How Green is My Laser Printer? Notes of Caution for Eco-conscious Buyers

These days, we cannot escape from the major theme in so much business and domestic electrical equipment product advertising – claim after claim of environmentally-caring, carbon-neutral, green-focussed manufacturing philosophies. Advertising agencies are working overtime to ensure we have clear consciences in buying their wares. No doubt these “green” advertising messages are made as a genuine attempt to guide potential customers – but consumers need to arm themselves with clear knowledge of terminology to ensure that advertising messages are clearly understood. This is certainly the case when discussing laser printer consumables, and in particular, so-called “toner cartridges”.

Some manufacturers are happy to advertise their printers as requiring only “toner cartridge” changes in its useful lifetime. This is an interesting claim, and raises the question “what is a Toner Cartridge?”.

Such advertising implies that there is no need, therefore, to replace drums, belts or fusers, for example. But of course, the term “toner cartridge” is used colloquially to describe a “print cartridge” – and thereby the claim for planet-friendliness becomes very opaque indeed.

Why? Because a print cartridge will include up to 3 different replaceable elements. It might be true that the unit to replace includes only toner: but often (and usually in the lower end cost range of laser printers) , there will also be a developer. This developer is a magnetic roller which transfers toner to the Organic Photo Conductor (OPC) drum. In some models, the cartridge can also include the OPC itself.

Thus any statement of the type “Â… you need only replace the print cartridge and nothing else”, seems to infer that you need not replace the drum, maintenance, fuser, cleaning or transfer kits. It also infers that there is only one print cartridge – but how often is this the case? Certainly in the case of a single pass colour laser printer, there are actually FOUR cartridges (CMYK). Users of some printers will replace four drums every time they replace four cartridges, whether they are aware of it or not. On the other hand, Kyocera is an example of a manufacturer which has only toner in the toner cartridge, with the developer and OPC as separate units. Most manufacturers, and models within each manufacturer range, offer solutions which operate between these two extremes.

It has often been shown that printers with a two-part supplies configuration tend to be less expensive to run than those with an integrated drum. Certainly an arrangement which separates the two is more environmentally friendly because the drum part needs to be changed less often, therefore producing less waste.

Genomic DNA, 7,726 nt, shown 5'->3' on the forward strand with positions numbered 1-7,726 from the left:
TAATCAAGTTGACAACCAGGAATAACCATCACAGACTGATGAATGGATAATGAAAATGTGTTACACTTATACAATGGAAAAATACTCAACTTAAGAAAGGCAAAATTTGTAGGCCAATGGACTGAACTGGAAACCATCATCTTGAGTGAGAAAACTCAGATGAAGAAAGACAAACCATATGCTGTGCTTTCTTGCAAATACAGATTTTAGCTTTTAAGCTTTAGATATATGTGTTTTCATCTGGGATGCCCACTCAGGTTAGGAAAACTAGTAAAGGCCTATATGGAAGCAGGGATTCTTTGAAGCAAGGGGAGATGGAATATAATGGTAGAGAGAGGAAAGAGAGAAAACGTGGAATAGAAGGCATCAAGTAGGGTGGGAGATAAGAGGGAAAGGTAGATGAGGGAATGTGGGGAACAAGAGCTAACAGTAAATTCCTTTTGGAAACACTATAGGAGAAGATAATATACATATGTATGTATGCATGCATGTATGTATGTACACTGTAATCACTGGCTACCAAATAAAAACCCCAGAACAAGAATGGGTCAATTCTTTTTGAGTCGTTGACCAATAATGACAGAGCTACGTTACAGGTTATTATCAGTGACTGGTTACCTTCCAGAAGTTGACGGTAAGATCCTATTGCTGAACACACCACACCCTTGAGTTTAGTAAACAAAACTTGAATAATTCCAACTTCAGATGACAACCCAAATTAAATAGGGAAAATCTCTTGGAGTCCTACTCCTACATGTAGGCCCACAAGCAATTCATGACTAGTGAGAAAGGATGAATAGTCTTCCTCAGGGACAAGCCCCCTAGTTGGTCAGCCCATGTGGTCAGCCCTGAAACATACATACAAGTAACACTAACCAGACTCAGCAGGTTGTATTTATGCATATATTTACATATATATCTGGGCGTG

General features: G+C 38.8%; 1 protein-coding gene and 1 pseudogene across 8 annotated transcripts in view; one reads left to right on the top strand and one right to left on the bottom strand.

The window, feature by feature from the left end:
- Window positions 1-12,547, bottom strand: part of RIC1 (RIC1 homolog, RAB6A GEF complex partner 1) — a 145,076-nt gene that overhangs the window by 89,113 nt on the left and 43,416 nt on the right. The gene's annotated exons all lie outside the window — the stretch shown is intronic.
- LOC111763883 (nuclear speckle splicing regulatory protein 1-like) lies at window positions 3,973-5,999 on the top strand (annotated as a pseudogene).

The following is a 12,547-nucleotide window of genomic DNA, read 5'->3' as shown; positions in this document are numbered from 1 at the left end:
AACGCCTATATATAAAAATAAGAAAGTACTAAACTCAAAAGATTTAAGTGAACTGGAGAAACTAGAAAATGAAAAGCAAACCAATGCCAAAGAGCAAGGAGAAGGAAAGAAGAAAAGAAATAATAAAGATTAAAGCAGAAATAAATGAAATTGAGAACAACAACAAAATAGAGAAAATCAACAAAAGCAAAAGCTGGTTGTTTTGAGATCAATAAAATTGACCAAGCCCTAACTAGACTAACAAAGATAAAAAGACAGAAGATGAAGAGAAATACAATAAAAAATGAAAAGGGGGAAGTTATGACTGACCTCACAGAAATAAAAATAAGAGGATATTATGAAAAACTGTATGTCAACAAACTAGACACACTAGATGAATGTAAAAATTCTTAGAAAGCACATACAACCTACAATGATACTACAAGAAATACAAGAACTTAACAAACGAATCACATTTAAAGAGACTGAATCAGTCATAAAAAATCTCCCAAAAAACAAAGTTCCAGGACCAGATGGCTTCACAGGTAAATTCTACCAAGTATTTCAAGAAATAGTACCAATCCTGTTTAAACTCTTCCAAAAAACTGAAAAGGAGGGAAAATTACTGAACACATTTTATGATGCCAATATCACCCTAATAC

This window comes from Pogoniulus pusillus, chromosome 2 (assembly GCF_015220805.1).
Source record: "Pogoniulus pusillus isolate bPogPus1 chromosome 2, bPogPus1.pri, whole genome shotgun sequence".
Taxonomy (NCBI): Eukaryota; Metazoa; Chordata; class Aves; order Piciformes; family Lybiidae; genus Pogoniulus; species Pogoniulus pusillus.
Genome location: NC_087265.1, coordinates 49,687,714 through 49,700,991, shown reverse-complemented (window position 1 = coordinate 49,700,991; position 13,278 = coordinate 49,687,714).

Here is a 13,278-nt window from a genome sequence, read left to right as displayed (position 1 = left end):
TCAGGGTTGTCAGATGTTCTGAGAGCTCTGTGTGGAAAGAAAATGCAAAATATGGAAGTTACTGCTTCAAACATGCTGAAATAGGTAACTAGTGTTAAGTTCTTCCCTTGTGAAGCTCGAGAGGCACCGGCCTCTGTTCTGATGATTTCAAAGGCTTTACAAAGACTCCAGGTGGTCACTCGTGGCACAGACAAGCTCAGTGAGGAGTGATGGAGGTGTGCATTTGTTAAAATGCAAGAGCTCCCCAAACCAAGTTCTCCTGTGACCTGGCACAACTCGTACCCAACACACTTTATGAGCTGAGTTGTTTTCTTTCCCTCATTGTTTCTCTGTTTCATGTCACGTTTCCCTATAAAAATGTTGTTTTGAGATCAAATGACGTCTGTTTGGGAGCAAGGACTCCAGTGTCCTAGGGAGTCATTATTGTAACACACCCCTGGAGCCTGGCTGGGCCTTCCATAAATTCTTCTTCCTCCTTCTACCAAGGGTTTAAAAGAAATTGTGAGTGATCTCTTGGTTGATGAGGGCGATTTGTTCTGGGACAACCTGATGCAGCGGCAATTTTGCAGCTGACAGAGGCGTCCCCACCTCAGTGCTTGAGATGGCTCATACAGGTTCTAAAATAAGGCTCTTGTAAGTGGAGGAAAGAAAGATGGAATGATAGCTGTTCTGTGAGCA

In addition to the toner/OPC arrangement, a single-pass colour laser printer (unlike monolaser printers) is very likely also to use a belt of some description. This takes the form either of an Image Transfer Belt (that transfers the image from the OPC drums to the paper) or an electrostatic Paper Transport Belt (that moves the paper in front of the OPC drums). Even though there is no need to replace a fuser unit or apply maintenance or cleaning kits, an electrostatic paper transport belt cannot last indefinitely. Depending on the volume put through the machine, it may need replacing before the user is ready to get rid of the printer. And if this belt is not replaceable, it would classify the printer as a ‘disposable device’, which is perhaps not particularly environmentally responsible.

Thus, when looking at selling points for lower-end laser printers, buyers should be wary of the full significance of replacing “only” the Toner Cartridge. This selling point has a variety of meanings for the eco-conscious, which require close scrutiny to ensure a complete understanding of the true environmental impact of such a replacement.

The comments in this article are by no means a call to avoid attractive, low cost colour laser printers. They are rather a caution to ensure that they are bought with an understanding of their true potential impact on the environment, and the steps to take to minimise this. Such an impact requires a look beyond advertising hyperbole.